Gloria Hunniford has said she felt "violated" after an imposter managed to drain her bank account of £120,000. The Rip Off Britain presenter said her trust in her bank was shattered and she could not have foreseen the scam.
A woman who claimed to be the 76-year-old TV star walked into the Santander branch of Croydon North End with two other people posing as her daughter and grandson.
She brandished a fake ID and bank card in the name of Mary Winifred Gloria Hunniford – the presenter's full name – and said she wanted to hand control of some of her funds to her grandson.
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Gloria Hunniford said she felt "violated" after she lost her savings
Gloria, 76, has spoken out after the incident, telling the Evening Standard: "If my husband or one of my two sons went into my bank and said they wanted to be a co-signatory I'd expect very thorough checks. But in this case somebody was able to go to the bank with a copy of a driving licence or something.
"I didn't understand it from the off. I felt completely violated. These were my savings. You expect your money to be safe in a bank but it is not. I am left with no trust. You think anybody can walk into a bank pretending to be someone else and get it all signed over."
Gloria, whose presenting job gives her an insight into scammers' methods, added: "Banks give out advice all the time on scamming but the one piece of advice I think they need to pick up on is that their own security checks have to be stronger."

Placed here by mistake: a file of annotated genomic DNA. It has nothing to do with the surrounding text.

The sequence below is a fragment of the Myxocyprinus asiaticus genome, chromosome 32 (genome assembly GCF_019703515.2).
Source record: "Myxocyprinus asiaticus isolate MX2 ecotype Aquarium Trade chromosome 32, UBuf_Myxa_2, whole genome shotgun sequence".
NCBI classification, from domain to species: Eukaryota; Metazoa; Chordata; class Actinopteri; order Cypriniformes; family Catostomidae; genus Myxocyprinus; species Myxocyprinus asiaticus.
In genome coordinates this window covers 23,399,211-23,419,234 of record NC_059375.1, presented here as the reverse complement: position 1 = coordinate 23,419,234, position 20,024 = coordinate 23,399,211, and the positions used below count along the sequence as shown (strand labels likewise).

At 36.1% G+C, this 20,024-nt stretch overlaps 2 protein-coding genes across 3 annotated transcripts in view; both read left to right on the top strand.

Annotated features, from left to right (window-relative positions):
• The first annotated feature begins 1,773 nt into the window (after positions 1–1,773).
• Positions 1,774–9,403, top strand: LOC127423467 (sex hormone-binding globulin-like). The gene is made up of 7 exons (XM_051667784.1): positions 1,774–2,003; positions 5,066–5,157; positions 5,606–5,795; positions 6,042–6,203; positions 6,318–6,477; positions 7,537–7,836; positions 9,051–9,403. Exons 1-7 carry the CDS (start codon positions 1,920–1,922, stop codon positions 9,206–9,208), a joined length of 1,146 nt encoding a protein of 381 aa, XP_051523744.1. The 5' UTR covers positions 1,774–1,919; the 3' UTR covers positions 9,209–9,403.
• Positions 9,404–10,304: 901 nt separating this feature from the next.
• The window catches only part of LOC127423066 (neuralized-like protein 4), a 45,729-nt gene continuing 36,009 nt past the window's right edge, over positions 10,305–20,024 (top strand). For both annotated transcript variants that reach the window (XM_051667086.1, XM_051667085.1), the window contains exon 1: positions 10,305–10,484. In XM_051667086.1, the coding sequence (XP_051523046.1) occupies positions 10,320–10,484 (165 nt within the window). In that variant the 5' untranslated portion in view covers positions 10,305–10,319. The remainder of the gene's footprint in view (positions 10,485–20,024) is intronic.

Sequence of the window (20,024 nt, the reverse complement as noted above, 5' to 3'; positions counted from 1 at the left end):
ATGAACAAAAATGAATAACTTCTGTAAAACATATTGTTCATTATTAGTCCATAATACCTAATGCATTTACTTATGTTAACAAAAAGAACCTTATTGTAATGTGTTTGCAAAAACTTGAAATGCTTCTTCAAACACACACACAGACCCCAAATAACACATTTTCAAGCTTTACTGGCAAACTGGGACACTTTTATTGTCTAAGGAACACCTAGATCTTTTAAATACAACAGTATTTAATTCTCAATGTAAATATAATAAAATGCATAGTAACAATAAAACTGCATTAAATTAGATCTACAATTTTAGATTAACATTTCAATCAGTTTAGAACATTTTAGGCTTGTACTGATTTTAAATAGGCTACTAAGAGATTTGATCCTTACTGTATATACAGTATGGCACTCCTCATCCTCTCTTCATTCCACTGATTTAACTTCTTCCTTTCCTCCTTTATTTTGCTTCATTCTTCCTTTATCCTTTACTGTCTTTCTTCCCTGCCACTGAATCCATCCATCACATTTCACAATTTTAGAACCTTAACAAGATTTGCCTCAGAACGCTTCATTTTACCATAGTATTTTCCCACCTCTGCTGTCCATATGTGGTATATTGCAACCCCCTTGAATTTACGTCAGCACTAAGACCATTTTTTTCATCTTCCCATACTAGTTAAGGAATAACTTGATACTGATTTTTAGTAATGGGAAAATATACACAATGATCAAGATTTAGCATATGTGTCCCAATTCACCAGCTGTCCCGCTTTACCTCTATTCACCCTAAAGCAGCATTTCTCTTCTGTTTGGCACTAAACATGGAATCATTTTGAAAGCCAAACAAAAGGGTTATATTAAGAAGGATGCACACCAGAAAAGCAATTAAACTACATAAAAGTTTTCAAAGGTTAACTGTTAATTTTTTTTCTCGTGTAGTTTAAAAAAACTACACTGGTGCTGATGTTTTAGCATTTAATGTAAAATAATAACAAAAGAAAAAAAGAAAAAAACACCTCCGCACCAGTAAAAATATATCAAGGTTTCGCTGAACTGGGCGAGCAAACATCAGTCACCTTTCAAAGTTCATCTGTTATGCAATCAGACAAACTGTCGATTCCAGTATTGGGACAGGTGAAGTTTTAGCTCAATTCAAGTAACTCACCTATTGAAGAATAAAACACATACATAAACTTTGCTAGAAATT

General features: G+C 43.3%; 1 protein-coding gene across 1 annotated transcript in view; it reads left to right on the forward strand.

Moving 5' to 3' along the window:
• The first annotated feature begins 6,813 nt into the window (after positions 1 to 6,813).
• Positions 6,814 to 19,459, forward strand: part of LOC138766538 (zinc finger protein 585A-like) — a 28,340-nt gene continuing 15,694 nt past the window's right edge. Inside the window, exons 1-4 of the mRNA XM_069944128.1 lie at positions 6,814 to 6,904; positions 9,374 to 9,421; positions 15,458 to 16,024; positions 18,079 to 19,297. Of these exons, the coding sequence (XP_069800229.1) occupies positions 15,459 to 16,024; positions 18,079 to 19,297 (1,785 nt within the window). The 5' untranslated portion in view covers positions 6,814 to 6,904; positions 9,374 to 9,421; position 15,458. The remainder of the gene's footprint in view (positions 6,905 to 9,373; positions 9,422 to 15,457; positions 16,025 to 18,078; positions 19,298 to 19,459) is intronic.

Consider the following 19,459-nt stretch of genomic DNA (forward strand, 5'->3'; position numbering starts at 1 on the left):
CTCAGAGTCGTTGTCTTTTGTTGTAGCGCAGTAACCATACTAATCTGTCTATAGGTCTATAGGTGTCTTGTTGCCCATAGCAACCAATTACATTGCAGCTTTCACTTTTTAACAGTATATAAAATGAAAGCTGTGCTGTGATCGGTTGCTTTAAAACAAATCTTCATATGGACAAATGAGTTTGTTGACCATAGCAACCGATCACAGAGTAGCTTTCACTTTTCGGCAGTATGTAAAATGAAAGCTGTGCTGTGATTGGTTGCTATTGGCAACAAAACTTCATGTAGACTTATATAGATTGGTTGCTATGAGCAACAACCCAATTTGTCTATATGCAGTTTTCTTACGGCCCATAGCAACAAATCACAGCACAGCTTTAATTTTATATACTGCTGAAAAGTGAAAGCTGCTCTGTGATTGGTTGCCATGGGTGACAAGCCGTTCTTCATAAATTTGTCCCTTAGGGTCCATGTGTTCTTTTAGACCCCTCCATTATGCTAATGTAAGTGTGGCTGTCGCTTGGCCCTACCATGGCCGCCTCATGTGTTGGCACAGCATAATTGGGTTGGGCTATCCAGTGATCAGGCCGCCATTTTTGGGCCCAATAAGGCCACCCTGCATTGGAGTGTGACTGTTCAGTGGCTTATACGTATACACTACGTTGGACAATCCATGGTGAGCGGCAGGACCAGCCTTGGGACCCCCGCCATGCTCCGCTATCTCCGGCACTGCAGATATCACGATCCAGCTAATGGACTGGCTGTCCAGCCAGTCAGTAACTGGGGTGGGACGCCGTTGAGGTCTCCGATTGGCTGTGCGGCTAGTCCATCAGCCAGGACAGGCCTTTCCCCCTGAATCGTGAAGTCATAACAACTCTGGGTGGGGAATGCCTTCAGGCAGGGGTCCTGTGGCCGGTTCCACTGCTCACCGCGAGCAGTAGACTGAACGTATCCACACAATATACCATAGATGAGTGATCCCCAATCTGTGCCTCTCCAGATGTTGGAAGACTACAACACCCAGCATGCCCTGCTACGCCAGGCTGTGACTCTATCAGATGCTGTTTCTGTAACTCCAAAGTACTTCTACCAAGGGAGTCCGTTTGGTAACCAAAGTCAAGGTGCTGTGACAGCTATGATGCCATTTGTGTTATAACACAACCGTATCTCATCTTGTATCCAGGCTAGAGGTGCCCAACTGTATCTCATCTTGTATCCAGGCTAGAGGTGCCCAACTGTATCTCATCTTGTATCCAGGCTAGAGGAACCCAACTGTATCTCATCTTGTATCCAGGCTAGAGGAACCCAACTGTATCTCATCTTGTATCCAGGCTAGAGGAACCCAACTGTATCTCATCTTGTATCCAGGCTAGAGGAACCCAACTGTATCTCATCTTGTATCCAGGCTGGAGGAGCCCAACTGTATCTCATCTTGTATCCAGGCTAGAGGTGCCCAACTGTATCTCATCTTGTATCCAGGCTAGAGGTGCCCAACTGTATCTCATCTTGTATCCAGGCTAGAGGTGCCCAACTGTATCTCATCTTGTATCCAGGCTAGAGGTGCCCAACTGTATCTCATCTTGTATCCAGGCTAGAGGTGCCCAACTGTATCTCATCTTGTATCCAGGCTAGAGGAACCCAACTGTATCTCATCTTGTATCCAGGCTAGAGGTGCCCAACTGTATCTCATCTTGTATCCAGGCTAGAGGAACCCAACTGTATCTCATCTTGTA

Am imposter pretended to be the 76-year-old TV star
The incident took place in early June when a woman, who has still not been identified or located, managed to convince personal banker Aysha Davies, 28, that she wanted her "grandson" to become an extra signatory on her account. She said she had "a few bob" in the bank.
Aysha helped them complete the paperwork and a total of £120,000 was subsequently taken from Gloria's account.
On Friday a court heard that Santander had reimbursed the TV star's account.
Police are still looking for Gloria's imposter
Aysha was accused of being a part of the scheme, but later acquitted as she told jurors: "The name on the ID card was Mary Winifred Gloria Hunniford, and sorry to be stereotypical but this lady looked like a Mary. I had to Google Gloria Hunniford and even if I passed her on the street I wouldn't recognise her because she's not from my time."
Prosecutor Sheilagh Davies said: "But she's pretty famous." Jurors giggled when Aysha replied: "In your opinion."
Meanwhile Alan Dowie, 18, who posed as Gloria's grandson, was given an 18-month term of detention, suspended for two years.
"You are not going inside today," said judge Timothy Pontius. "I don't think it would be right to deprive you of a golden opportunity to go to university, get a degree and pursue a productive, honest life in your chosen career."